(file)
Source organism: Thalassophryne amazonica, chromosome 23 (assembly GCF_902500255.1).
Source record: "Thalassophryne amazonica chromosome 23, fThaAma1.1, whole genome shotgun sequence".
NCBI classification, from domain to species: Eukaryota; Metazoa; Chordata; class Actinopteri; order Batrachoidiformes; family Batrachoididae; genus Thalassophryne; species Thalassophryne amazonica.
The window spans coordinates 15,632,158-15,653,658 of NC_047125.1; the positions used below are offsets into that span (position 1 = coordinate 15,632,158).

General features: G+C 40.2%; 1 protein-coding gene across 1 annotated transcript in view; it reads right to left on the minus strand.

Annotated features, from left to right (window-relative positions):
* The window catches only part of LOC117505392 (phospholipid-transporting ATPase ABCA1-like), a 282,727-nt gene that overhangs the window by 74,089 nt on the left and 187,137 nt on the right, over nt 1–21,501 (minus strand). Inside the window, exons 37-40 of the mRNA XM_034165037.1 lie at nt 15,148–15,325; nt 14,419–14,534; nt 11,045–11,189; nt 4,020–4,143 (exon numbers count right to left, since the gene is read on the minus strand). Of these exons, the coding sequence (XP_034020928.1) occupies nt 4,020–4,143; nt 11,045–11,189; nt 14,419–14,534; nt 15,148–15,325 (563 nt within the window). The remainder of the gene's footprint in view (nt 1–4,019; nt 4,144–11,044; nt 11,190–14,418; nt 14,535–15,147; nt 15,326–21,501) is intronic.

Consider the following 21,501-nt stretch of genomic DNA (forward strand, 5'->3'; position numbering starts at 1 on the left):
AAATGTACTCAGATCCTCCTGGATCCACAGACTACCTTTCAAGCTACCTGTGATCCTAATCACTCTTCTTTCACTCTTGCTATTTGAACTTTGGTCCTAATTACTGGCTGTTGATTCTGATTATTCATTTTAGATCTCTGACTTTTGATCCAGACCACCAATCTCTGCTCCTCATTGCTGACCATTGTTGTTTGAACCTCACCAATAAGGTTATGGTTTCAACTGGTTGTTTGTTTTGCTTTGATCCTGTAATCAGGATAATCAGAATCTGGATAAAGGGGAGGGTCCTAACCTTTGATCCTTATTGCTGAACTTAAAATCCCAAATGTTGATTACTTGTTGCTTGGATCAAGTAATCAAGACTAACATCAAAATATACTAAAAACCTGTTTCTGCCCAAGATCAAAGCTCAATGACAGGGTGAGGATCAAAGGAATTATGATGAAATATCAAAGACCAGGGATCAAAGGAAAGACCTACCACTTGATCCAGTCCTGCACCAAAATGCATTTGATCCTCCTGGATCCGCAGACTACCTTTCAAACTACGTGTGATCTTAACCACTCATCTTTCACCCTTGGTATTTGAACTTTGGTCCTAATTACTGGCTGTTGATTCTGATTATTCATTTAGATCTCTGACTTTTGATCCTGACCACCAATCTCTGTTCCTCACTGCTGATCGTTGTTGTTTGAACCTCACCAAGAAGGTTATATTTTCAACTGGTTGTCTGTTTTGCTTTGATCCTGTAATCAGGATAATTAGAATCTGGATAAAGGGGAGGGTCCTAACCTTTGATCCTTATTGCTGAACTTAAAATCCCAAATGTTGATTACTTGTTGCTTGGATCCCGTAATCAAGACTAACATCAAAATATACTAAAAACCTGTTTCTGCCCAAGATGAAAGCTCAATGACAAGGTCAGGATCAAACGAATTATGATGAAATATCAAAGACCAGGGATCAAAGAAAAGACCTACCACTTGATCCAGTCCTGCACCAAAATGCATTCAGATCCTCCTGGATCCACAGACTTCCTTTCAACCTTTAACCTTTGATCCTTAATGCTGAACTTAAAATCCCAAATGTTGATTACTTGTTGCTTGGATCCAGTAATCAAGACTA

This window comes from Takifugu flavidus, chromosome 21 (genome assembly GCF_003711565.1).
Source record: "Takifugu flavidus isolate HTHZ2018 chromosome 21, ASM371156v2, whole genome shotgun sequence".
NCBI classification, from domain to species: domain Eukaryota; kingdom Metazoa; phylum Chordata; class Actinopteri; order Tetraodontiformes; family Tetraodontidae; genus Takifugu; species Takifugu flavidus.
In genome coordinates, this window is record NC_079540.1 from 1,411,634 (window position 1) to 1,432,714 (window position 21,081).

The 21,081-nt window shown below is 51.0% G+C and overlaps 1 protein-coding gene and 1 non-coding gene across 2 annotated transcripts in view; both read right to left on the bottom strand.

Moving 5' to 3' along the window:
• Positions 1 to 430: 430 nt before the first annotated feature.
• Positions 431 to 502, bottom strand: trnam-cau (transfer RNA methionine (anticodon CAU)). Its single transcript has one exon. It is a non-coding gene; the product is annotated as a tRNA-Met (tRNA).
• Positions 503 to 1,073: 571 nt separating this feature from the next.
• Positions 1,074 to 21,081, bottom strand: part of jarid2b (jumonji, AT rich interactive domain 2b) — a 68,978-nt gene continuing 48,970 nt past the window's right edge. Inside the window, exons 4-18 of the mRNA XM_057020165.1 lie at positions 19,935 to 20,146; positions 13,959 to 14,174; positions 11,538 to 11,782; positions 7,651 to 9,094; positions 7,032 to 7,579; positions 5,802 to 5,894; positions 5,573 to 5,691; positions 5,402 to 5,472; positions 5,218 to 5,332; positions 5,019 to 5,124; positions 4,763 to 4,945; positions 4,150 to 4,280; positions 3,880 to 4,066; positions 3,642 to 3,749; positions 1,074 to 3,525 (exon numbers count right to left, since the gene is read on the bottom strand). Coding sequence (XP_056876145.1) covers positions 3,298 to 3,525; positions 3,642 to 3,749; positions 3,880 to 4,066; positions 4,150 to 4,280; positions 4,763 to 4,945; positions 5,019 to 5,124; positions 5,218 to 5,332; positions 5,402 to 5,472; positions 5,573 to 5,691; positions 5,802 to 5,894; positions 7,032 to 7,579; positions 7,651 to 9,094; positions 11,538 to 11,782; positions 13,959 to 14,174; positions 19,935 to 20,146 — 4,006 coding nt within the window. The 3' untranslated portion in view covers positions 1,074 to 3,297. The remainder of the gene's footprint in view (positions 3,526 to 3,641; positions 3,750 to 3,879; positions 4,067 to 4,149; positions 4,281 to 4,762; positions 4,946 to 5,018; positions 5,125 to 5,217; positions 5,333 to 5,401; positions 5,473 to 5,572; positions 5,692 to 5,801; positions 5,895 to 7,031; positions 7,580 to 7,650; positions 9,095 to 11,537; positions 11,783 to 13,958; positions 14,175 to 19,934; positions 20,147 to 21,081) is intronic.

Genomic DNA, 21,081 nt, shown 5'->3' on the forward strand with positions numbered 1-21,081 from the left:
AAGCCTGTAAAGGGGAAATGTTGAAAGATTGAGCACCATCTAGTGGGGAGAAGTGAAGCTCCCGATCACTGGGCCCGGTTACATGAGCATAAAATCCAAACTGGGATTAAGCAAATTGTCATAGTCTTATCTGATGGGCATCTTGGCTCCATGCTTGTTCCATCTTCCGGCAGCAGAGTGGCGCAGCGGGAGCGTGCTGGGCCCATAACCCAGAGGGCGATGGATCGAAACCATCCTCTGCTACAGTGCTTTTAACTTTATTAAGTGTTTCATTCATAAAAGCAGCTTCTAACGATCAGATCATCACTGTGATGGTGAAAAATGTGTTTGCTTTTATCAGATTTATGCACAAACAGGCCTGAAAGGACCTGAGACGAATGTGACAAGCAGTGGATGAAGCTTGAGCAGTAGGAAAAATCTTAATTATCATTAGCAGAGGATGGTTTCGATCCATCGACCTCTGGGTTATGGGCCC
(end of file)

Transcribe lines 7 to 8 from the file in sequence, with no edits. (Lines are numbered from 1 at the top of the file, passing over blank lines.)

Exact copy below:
* The window catches only part of LOC117505392 (phospholipid-transporting ATPase ABCA1-like), a 282,727-nt gene that overhangs the window by 74,089 nt on the left and 187,137 nt on the right, over nt 1–21,501 (minus strand). Inside the window, exons 37-40 of the mRNA XM_034165037.1 lie at nt 15,148–15,325; nt 14,419–14,534; nt 11,045–11,189; nt 4,020–4,143 (exon numbers count right to left, since the gene is read on the minus strand). Of these exons, the coding sequence (XP_034020928.1) occupies nt 4,020–4,143; nt 11,045–11,189; nt 14,419–14,534; nt 15,148–15,325 (563 nt within the window). The remainder of the gene's footprint in view (nt 1–4,019; nt 4,144–11,044; nt 11,190–14,418; nt 14,535–15,147; nt 15,326–21,501) is intronic.

Consider the following 21,501-nt stretch of genomic DNA (forward strand, 5'->3'; position numbering starts at 1 on the left):